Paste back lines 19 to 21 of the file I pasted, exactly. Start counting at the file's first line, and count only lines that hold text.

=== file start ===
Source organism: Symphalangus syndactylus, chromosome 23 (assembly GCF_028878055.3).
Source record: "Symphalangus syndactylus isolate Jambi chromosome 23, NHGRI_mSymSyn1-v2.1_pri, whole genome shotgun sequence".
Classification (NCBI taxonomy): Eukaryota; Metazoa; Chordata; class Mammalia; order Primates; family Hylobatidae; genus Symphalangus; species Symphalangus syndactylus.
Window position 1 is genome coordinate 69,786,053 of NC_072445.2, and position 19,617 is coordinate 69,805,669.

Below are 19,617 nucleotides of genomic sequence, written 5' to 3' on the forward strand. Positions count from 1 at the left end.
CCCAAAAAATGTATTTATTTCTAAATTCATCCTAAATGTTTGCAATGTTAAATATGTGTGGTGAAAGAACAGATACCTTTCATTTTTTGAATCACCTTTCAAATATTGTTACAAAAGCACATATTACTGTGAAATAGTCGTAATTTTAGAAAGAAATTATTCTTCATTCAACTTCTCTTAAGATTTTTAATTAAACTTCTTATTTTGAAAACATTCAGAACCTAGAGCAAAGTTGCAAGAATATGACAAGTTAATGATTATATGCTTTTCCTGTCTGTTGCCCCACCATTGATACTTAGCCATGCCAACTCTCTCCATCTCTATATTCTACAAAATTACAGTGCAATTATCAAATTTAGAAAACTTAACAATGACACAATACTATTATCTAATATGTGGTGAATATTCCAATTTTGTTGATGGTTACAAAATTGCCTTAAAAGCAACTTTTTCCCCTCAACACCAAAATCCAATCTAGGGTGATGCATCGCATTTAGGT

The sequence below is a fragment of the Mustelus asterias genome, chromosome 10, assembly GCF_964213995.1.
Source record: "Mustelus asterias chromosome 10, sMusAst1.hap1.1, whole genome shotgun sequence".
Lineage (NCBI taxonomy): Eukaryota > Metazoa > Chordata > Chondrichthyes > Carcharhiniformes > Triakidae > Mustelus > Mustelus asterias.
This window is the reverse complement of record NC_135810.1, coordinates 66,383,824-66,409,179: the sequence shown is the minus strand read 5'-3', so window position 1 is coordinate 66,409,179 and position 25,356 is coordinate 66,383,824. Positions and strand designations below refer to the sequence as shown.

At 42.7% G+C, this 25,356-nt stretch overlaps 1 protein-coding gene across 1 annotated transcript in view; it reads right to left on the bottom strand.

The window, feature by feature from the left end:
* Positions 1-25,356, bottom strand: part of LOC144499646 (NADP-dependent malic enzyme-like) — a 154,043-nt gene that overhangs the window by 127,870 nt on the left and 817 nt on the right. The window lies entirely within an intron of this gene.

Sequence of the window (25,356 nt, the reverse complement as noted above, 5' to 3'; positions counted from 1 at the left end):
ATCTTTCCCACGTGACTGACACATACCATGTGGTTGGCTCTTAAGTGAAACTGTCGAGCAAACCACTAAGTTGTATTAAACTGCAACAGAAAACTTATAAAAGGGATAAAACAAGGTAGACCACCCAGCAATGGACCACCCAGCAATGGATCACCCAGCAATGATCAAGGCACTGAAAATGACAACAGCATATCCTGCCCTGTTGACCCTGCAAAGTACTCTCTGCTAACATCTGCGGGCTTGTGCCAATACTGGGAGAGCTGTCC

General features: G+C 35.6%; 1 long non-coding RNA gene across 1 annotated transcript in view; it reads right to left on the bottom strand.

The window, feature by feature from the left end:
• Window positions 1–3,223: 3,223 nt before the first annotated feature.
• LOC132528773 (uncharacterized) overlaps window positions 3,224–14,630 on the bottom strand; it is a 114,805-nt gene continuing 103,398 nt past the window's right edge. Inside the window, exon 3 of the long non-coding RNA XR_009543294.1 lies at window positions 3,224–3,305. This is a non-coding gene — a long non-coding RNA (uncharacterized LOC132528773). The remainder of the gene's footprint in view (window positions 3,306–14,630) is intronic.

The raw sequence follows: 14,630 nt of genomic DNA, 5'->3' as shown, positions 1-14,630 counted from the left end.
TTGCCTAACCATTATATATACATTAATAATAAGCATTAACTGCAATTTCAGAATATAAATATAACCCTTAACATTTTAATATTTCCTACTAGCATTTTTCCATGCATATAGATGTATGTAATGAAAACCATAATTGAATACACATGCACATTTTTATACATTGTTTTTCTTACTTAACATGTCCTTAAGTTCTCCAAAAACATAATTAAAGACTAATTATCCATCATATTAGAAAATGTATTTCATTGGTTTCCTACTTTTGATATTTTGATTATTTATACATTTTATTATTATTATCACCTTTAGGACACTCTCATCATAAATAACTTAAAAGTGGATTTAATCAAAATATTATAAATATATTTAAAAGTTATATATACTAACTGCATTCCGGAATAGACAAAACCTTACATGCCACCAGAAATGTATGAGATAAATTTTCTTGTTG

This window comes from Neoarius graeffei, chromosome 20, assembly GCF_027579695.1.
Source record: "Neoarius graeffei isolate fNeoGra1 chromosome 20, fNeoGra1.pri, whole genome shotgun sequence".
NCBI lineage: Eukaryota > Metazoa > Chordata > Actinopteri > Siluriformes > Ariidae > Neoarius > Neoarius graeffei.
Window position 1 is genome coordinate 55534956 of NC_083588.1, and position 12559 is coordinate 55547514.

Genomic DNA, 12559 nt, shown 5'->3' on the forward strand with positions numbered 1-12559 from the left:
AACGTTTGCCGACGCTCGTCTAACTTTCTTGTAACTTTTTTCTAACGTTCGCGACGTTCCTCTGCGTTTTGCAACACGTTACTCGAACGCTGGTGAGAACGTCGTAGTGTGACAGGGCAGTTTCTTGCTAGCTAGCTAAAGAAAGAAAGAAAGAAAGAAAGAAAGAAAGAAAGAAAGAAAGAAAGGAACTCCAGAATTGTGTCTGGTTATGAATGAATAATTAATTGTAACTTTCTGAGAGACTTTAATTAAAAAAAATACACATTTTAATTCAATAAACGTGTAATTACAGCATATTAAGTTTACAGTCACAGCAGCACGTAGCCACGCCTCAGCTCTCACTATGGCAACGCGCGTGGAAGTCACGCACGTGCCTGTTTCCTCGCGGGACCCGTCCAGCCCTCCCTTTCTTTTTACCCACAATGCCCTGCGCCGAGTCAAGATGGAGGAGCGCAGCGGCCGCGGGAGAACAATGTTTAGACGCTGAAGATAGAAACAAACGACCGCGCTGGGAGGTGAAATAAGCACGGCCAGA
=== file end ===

• LOC132528773 (uncharacterized) overlaps window positions 3,224–14,630 on the bottom strand; it is a 114,805-nt gene continuing 103,398 nt past the window's right edge. Inside the window, exon 3 of the long non-coding RNA XR_009543294.1 lies at window positions 3,224–3,305. This is a non-coding gene — a long non-coding RNA (uncharacterized LOC132528773). The remainder of the gene's footprint in view (window positions 3,306–14,630) is intronic.

The raw sequence follows: 14,630 nt of genomic DNA, 5'->3' as shown, positions 1-14,630 counted from the left end.
TTGCCTAACCATTATATATACATTAATAATAAGCATTAACTGCAATTTCAGAATATAAATATAACCCTTAACATTTTAATATTTCCTACTAGCATTTTTCCATGCATATAGATGTATGTAATGAAAACCATAATTGAATACACATGCACATTTTTATACATTGTTTTTCTTACTTAACATGTCCTTAAGTTCTCCAAAAACATAATTAAAGACTAATTATCCATCATATTAGAAAATGTATTTCATTGGTTTCCTACTTTTGATATTTTGATTATTTATACATTTTATTATTATTATCACCTTTAGGACACTCTCATCATAAATAACTTAAAAGTGGATTTAATCAAAATATTATAAATATATTTAAAAGTTATATATACTAACTGCATTCCGGAATAGACAAAACCTTACATGCCACCAGAAATGTATGAGATAAATTTTCTTGTTG